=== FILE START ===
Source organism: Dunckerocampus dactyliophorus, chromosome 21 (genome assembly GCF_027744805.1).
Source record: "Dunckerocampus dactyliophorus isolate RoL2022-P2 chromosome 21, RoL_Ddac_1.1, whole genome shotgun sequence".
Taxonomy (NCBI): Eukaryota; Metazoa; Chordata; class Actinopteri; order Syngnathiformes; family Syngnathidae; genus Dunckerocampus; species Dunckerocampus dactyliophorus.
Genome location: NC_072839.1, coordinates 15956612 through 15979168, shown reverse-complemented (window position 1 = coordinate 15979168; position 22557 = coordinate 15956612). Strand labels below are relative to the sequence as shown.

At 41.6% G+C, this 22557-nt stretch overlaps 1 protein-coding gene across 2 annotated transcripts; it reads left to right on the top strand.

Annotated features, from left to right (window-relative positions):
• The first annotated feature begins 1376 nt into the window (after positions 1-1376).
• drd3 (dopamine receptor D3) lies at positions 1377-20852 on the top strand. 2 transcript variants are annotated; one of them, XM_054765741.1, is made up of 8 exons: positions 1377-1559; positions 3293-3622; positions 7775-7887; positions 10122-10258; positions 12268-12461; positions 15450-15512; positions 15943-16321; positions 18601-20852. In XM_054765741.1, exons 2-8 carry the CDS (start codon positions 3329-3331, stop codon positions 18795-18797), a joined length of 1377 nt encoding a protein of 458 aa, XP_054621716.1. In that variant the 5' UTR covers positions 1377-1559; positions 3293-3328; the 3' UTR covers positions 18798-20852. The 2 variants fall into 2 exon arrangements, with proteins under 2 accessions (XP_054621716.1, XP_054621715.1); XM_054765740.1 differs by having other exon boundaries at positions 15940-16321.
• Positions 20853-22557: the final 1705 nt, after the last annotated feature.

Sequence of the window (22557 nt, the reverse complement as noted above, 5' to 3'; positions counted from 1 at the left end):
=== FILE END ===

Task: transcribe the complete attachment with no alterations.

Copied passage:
Source organism: Dunckerocampus dactyliophorus, chromosome 21 (genome assembly GCF_027744805.1).
Source record: "Dunckerocampus dactyliophorus isolate RoL2022-P2 chromosome 21, RoL_Ddac_1.1, whole genome shotgun sequence".
Taxonomy (NCBI): Eukaryota; Metazoa; Chordata; class Actinopteri; order Syngnathiformes; family Syngnathidae; genus Dunckerocampus; species Dunckerocampus dactyliophorus.
Genome location: NC_072839.1, coordinates 15956612 through 15979168, shown reverse-complemented (window position 1 = coordinate 15979168; position 22557 = coordinate 15956612). Strand labels below are relative to the sequence as shown.

At 41.6% G+C, this 22557-nt stretch overlaps 1 protein-coding gene across 2 annotated transcripts; it reads left to right on the top strand.

Annotated features, from left to right (window-relative positions):
• The first annotated feature begins 1376 nt into the window (after positions 1-1376).
• drd3 (dopamine receptor D3) lies at positions 1377-20852 on the top strand. 2 transcript variants are annotated; one of them, XM_054765741.1, is made up of 8 exons: positions 1377-1559; positions 3293-3622; positions 7775-7887; positions 10122-10258; positions 12268-12461; positions 15450-15512; positions 15943-16321; positions 18601-20852. In XM_054765741.1, exons 2-8 carry the CDS (start codon positions 3329-3331, stop codon positions 18795-18797), a joined length of 1377 nt encoding a protein of 458 aa, XP_054621716.1. In that variant the 5' UTR covers positions 1377-1559; positions 3293-3328; the 3' UTR covers positions 18798-20852. The 2 variants fall into 2 exon arrangements, with proteins under 2 accessions (XP_054621716.1, XP_054621715.1); XM_054765740.1 differs by having other exon boundaries at positions 15940-16321.
• Positions 20853-22557: the final 1705 nt, after the last annotated feature.

Sequence of the window (22557 nt, the reverse complement as noted above, 5' to 3'; positions counted from 1 at the left end):